Assuming you have two RDF dumps, is there a (standard) way or tool to find the diff between these two dumps in the sense of getting the triples contained in the one but not in the other and vice versa?
One obvious trick is to (i) convert to N-Triples, (ii) sort, and (iii) run through diff.
This has some drawbacks.
Most seriously, the identity of blank nodes won't match up on the two sides and will turn up spurious differences if you're using blank nodes.
Also, if you use a standard UNIX diff this will break down if you have too many triples. I know it works for about 10,000 triples and I know it's got no prayer of working for 500 million triples -- I haven't quite found the spot it breaks down.
The good news is that because the files are sorted, you don't need a general purpose diff, you could write something that's very scalable.
The blank nodes are a fundamental problem, but some data sets don't use blank nodes...
If you're using the Jena framework, you could load up each dump into a Model and take the difference each way (api link). I don't know if it's standard, but it's pretty easy and darned flexible in regards to your desired output.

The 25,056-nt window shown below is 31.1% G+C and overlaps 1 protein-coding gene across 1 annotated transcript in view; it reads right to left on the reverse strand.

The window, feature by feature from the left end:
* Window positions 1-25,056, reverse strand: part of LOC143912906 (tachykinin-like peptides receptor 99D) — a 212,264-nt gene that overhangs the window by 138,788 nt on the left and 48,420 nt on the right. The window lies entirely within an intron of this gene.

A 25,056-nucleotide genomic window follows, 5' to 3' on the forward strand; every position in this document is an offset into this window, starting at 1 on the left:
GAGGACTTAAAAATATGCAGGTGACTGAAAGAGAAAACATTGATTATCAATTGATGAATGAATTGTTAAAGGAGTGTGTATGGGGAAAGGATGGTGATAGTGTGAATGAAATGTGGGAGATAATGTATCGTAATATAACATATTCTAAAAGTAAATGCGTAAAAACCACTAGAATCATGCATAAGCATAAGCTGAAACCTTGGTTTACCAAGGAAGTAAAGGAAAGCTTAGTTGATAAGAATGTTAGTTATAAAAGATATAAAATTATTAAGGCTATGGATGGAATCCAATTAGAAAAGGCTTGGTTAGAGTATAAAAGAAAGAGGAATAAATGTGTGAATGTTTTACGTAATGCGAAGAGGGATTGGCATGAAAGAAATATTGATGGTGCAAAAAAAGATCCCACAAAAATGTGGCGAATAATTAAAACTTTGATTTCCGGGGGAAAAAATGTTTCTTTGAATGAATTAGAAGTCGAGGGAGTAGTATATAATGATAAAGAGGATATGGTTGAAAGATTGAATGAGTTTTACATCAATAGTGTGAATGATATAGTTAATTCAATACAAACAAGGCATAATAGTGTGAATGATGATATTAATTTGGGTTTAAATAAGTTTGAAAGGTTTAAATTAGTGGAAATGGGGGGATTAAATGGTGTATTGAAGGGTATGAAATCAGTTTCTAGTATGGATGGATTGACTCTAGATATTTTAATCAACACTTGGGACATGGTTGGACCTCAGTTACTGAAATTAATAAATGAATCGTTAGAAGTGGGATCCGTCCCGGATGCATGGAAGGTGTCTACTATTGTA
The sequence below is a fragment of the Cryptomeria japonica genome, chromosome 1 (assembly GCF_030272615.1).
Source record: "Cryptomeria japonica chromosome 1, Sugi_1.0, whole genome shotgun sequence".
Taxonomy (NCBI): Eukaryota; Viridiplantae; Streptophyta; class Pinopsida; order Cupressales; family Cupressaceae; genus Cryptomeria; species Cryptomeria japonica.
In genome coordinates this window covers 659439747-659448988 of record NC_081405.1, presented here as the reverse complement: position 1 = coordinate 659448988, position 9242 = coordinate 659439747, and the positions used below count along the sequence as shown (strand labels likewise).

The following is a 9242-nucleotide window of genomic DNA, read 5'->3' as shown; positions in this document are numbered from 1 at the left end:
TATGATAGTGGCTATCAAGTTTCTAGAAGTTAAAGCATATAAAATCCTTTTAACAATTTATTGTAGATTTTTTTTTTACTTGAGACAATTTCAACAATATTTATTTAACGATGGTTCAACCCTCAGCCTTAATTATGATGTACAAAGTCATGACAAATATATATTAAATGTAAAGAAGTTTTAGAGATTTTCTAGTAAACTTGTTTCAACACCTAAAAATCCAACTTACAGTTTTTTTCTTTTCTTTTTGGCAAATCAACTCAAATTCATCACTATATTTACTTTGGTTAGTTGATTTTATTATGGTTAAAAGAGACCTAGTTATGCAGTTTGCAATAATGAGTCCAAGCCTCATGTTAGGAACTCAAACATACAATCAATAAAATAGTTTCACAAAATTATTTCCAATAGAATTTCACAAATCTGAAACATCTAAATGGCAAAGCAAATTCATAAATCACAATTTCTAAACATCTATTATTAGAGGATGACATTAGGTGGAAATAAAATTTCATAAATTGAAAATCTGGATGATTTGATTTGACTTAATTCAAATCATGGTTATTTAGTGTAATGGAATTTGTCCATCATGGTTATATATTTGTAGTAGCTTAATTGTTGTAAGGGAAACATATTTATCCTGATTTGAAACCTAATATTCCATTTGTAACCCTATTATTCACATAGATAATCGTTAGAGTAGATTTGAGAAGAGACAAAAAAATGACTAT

Heck, I guess you could even whip up a quick web service to encapsulate the whole thing, tell us all about it, and enjoy the karma.
TopBraid Composer has an RDF diff facility ("Compare With...") that is bnode friendly. The results are defined in a model so you can query the results in SPARQL to create reports, etc.
They are about ontology version control but diff is an essential part of version control process and ontology is usually what rdf is used to describe.
I am the author of OntoVCS and will appreciate any feedback from you. The owl2diff tool does just what you need: shows what was added and what was removed, but it does it at axiom level, not triple level. This eliminated the blank nodes problem.
there is a delta writen in python, it come with cwm. Also using --patch flag of cwm you can patch a given file using the diff providen by delta.py.
i think the ideal way should be using in some matter the model provided by some triplestore as sesame, jena etc.
Loading triples is not enough, so you have to write some code on the api to implement the comparizon logic. This could be tricky and difficult for huge dataset, and could require a lot of time to do testing.
A way to have a simple start it's to convert the files in triples and put them on svn or similar, in order to use a simple "syntax" match: you see that the file should contain the triples in some kind of constant order criteria as said before, and this not ensure the process could work well. Ideally you should split the triples and create a file for each resurce. It's a very naive approach, but could work with big dataset that has a simple schema.
just an idea